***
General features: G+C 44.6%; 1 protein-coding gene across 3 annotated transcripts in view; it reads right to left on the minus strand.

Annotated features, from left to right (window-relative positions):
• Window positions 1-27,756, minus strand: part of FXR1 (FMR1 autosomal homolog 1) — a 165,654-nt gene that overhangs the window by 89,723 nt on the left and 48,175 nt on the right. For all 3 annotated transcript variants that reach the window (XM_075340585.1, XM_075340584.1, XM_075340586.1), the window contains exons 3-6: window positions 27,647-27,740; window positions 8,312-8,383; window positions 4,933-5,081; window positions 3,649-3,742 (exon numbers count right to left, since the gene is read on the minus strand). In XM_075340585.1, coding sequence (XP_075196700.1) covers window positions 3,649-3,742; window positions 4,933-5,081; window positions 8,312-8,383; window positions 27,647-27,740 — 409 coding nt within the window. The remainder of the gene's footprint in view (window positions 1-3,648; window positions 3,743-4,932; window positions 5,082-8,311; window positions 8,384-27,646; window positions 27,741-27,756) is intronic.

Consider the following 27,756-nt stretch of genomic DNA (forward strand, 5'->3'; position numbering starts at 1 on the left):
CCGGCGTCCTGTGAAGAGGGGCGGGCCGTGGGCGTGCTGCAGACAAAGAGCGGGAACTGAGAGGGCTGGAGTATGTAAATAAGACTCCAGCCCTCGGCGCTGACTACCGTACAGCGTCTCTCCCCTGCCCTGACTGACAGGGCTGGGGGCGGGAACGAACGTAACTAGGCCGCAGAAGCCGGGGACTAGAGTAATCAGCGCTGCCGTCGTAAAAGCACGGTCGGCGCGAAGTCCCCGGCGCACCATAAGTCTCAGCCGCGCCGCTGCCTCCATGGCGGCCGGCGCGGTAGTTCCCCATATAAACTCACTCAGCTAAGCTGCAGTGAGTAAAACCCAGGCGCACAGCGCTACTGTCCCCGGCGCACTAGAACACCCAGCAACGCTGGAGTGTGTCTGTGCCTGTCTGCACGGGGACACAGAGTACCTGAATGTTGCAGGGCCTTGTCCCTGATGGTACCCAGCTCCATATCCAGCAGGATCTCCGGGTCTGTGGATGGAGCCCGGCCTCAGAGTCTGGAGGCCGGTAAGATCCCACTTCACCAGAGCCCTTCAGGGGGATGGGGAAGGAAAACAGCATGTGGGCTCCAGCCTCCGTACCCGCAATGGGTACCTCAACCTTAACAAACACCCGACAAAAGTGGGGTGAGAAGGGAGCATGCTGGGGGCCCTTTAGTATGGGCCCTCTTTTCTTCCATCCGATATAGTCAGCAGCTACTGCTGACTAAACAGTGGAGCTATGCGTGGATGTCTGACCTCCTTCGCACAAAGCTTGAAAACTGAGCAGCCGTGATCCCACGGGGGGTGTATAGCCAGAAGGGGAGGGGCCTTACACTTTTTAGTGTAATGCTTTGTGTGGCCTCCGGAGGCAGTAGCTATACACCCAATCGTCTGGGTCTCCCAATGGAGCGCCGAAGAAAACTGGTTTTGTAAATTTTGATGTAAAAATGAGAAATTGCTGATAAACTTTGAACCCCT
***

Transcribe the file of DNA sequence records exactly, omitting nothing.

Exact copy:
General features: G+C 44.6%; 1 protein-coding gene across 3 annotated transcripts in view; it reads right to left on the minus strand.

Annotated features, from left to right (window-relative positions):
• Window positions 1-27,756, minus strand: part of FXR1 (FMR1 autosomal homolog 1) — a 165,654-nt gene that overhangs the window by 89,723 nt on the left and 48,175 nt on the right. For all 3 annotated transcript variants that reach the window (XM_075340585.1, XM_075340584.1, XM_075340586.1), the window contains exons 3-6: window positions 27,647-27,740; window positions 8,312-8,383; window positions 4,933-5,081; window positions 3,649-3,742 (exon numbers count right to left, since the gene is read on the minus strand). In XM_075340585.1, coding sequence (XP_075196700.1) covers window positions 3,649-3,742; window positions 4,933-5,081; window positions 8,312-8,383; window positions 27,647-27,740 — 409 coding nt within the window. The remainder of the gene's footprint in view (window positions 1-3,648; window positions 3,743-4,932; window positions 5,082-8,311; window positions 8,384-27,646; window positions 27,741-27,756) is intronic.

Consider the following 27,756-nt stretch of genomic DNA (forward strand, 5'->3'; position numbering starts at 1 on the left):
CCGGCGTCCTGTGAAGAGGGGCGGGCCGTGGGCGTGCTGCAGACAAAGAGCGGGAACTGAGAGGGCTGGAGTATGTAAATAAGACTCCAGCCCTCGGCGCTGACTACCGTACAGCGTCTCTCCCCTGCCCTGACTGACAGGGCTGGGGGCGGGAACGAACGTAACTAGGCCGCAGAAGCCGGGGACTAGAGTAATCAGCGCTGCCGTCGTAAAAGCACGGTCGGCGCGAAGTCCCCGGCGCACCATAAGTCTCAGCCGCGCCGCTGCCTCCATGGCGGCCGGCGCGGTAGTTCCCCATATAAACTCACTCAGCTAAGCTGCAGTGAGTAAAACCCAGGCGCACAGCGCTACTGTCCCCGGCGCACTAGAACACCCAGCAACGCTGGAGTGTGTCTGTGCCTGTCTGCACGGGGACACAGAGTACCTGAATGTTGCAGGGCCTTGTCCCTGATGGTACCCAGCTCCATATCCAGCAGGATCTCCGGGTCTGTGGATGGAGCCCGGCCTCAGAGTCTGGAGGCCGGTAAGATCCCACTTCACCAGAGCCCTTCAGGGGGATGGGGAAGGAAAACAGCATGTGGGCTCCAGCCTCCGTACCCGCAATGGGTACCTCAACCTTAACAAACACCCGACAAAAGTGGGGTGAGAAGGGAGCATGCTGGGGGCCCTTTAGTATGGGCCCTCTTTTCTTCCATCCGATATAGTCAGCAGCTACTGCTGACTAAACAGTGGAGCTATGCGTGGATGTCTGACCTCCTTCGCACAAAGCTTGAAAACTGAGCAGCCGTGATCCCACGGGGGGTGTATAGCCAGAAGGGGAGGGGCCTTACACTTTTTAGTGTAATGCTTTGTGTGGCCTCCGGAGGCAGTAGCTATACACCCAATCGTCTGGGTCTCCCAATGGAGCGCCGAAGAAAACTGGTTTTGTAAATTTTGATGTAAAAATGAGAAATTGCTGATAAACTTTGAACCCCT